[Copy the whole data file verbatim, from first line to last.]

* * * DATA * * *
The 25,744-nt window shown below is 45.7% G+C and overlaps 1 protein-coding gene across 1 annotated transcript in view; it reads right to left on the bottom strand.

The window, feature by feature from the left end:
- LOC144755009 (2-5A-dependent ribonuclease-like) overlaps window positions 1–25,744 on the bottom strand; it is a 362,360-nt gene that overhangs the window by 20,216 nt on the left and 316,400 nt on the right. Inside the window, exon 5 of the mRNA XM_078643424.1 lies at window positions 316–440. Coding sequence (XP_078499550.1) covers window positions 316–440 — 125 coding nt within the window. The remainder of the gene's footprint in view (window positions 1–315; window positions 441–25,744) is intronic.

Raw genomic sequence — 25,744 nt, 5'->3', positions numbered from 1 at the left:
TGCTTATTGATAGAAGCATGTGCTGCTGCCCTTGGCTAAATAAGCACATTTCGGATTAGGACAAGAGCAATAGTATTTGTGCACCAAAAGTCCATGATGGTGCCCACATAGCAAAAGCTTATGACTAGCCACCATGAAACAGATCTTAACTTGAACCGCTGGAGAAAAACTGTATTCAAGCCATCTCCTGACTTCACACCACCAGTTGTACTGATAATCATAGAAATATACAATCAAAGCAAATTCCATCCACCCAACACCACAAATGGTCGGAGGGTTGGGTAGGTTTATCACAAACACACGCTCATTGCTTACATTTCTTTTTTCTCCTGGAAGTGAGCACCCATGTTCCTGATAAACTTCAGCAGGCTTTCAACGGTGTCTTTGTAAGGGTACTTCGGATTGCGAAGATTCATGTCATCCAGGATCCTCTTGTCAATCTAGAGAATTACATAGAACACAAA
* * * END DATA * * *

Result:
The 25,744-nt window shown below is 45.7% G+C and overlaps 1 protein-coding gene across 1 annotated transcript in view; it reads right to left on the bottom strand.

The window, feature by feature from the left end:
- LOC144755009 (2-5A-dependent ribonuclease-like) overlaps window positions 1–25,744 on the bottom strand; it is a 362,360-nt gene that overhangs the window by 20,216 nt on the left and 316,400 nt on the right. Inside the window, exon 5 of the mRNA XM_078643424.1 lies at window positions 316–440. Coding sequence (XP_078499550.1) covers window positions 316–440 — 125 coding nt within the window. The remainder of the gene's footprint in view (window positions 1–315; window positions 441–25,744) is intronic.

Raw genomic sequence — 25,744 nt, 5'->3', positions numbered from 1 at the left:
TGCTTATTGATAGAAGCATGTGCTGCTGCCCTTGGCTAAATAAGCACATTTCGGATTAGGACAAGAGCAATAGTATTTGTGCACCAAAAGTCCATGATGGTGCCCACATAGCAAAAGCTTATGACTAGCCACCATGAAACAGATCTTAACTTGAACCGCTGGAGAAAAACTGTATTCAAGCCATCTCCTGACTTCACACCACCAGTTGTACTGATAATCATAGAAATATACAATCAAAGCAAATTCCATCCACCCAACACCACAAATGGTCGGAGGGTTGGGTAGGTTTATCACAAACACACGCTCATTGCTTACATTTCTTTTTTCTCCTGGAAGTGAGCACCCATGTTCCTGATAAACTTCAGCAGGCTTTCAACGGTGTCTTTGTAAGGGTACTTCGGATTGCGAAGATTCATGTCATCCAGGATCCTCTTGTCAATCTAGAGAATTACATAGAACACAAA